Have a vet or breeder show you the correct method of clipping
the dog’s nails.
Given that TMs have been guarding villagers and property
for thousands of years it is a given they will bring this
to your house. It is simply part of the breed – they
are a guardian breed. Having said that some of our TMs
sleep outside at night and some inside. Quite simply not
all TMs are barkers and some are as quiet as a mouse at
night. Try thanking them for protecting you but then showing
that everything is fine and that it’s okay to relax
now. I remember when we moved houses and lived backing
onto a river. My two dogs barked every time a fish jumped
up out of the water (something that never seemed to happen
while we were fishing!!). I would sit out there
with the dogs, an arm around them and when a fish jumped
up and the dogs would start to go on the offensive, I
would pat them and say: “Fish! It’s okay, fish”.
Use a soothing voice that shows no concern whatsoever.
2 nights later the fish were going crazy but there was
no barking to be heard!
Teach your dogs what are possible threats and what doesn’t
need their attention. Also endeavour to teach your dog
to bark on command and to cease barking for the word: “Quiet”.
Although we did not experience this with out first TM
other TM breeders did not believe us when we said that
he grew evenly! You see your TM might look adorable one
day, gangly the next, and later as though he has a pin-sized
head compared to the size of his body OR a puppy with a
head twice the size it should be!! Most of this is normal
and you are lucky if you have a dog who matures evenly,
especially if you are showing him or her! All I can say
is not to worry and just cuddle him when he’s looking
less than the dog you’d hoped for… he is still
the same inside. TMs are the cutest puppies, they may go
through some awkward growing stages but are stunning from
at around 2 years for females and 3 years for males and
improve even more by true maturation (around 3+ years for
females and 5 years for males).
Panda at 10 weeks
Panda at 6 months.... oh dear!
Panda at 10 months
TMs – Idiosyncrasies!
The TM is unlike other breeds! Bringing up your TM can
be time consuming, at times frustrating, but always worth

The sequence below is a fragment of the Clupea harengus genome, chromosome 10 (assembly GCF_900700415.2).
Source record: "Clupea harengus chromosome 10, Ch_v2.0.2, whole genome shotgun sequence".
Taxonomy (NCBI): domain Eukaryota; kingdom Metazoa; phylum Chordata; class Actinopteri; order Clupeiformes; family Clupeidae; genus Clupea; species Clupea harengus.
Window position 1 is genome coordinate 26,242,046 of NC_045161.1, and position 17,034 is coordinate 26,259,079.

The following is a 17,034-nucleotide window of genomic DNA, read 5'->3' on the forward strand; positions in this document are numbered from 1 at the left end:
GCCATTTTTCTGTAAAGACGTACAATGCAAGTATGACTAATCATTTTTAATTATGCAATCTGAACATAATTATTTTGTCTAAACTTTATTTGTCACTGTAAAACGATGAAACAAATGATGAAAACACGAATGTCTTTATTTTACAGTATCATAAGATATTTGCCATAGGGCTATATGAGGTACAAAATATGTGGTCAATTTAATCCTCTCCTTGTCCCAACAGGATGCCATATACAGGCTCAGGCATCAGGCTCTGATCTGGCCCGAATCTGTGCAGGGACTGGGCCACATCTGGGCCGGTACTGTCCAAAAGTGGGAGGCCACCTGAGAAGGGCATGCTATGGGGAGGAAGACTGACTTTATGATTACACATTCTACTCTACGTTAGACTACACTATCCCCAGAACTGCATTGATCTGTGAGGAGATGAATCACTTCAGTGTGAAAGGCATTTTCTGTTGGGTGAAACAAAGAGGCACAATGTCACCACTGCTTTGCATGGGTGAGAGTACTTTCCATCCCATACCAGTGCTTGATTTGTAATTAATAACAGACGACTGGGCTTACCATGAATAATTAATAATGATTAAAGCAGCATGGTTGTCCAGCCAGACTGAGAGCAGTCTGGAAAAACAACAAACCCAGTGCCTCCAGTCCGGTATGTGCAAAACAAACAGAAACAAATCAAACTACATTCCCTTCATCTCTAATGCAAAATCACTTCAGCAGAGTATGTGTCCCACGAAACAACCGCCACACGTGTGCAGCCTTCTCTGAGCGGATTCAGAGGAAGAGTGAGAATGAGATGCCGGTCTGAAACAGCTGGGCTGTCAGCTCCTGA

intelligence is what actually makes any ‘training’ more
difficult! I remember that we were the top of the class
in our obedience group but after a few weeks, when the
other breeds had finally come to realize what was being
asked of them and started to rejoice in knowing and doing
what their beloved parents wanted from them, our TM was
bored, had already learnt that and didn’t see why
he had to do it three times in a row!!
You see they know EXACTLY what you want from them, but
they don’t necessarily agree that it’s needed.
Many other breeds do things by rote learning and not ever
questioning. Get prepared to ‘debate’ with
your new TM puppy!!!
Believe me, this may sound like extra work (and it is)
but it results in an admiration for your new friend and
a difficulty in going back to the ease of more simplistic
My family and I knew how essential it was to spend as much
time with our first TM puppy when it just arrived. Even
though my partner was working from home, I took a week off
work and ensured that the next few weeks I could be flexible
with my hours.
For the first two months we bonded, watched each other
and learnt a great deal. We also attempted to expose our
puppy to as many new experiences, sounds, people and places
as possible. This of course depends on when vaccinations
deem the puppy able to cope with such pursuits.
is essential that the puppy feel comfortable when placed
in such situations. Your attitude and reaction to these
situations will either help or hinder such learning. It
is so important to expose your puppy to anything and everything
at this time. Puppies will give most things a go and if
exposed to new things calmly and lovingly by you will be
comfortable with them. If an adult dog hasn’t had
these experiences with these things when a puppy it can
become very fearful and jittery. This is the saddest thing
We thought we had covered everything. We had read the
books, gone to socialization and obedience training, mimicked
situations in the home and yard and taken our pup to fairs,
fetes, open days, into town, you name it, we did it. Then
when he was12 months of age, just before he went into the
ring for his first real show a lady in a motorized scooter
went slowly past and scared the life out of him!!! This
lady seemed to be a permanent fixture at most shows so
our dog got used to it but it took a little while. When
he was nearly 14 months we were walking through a park
in town and he stopped, dead in his tracks, near a statue.
It was very much a real life form of a man. Our dog could
not understand how a dark ‘man’ didn’t
move and didn’t have a scent. I went over to the
statue and sat next to it, patting it and reassuring my
dog. It took 3 trips for him to go over to it, sniff and
lick it before raising his hind leg to show what he thought
15 months he reared back from a $2 electric rocking horse
outside a convenience store! Now this was a dog who walked
down sideshow alley at shows, into town for the Crazy Day
Sales, and into classrooms with 29 pairs of hands patting
him, totally surrounded and not able to ‘check in’ with
me to see that all was well. It is commonly remarked how
calm and totally adjusted he is and yet we still had 3
things which at first glance frightened him.
Just reassure the dog but don’t ‘mother him
or her –this is very important, if you say “Oh
it’s okay, yes it is a big scary thing isn’t
it, you can be portraying to puppy that they indeed were
right to be and remain scared.
Encourage him or her to explore and show what you mean
by role modeling. Show that just because something is new
and strange that nothing is to fear. You’ll be amazed
how brave they are willing to be when mum is as well!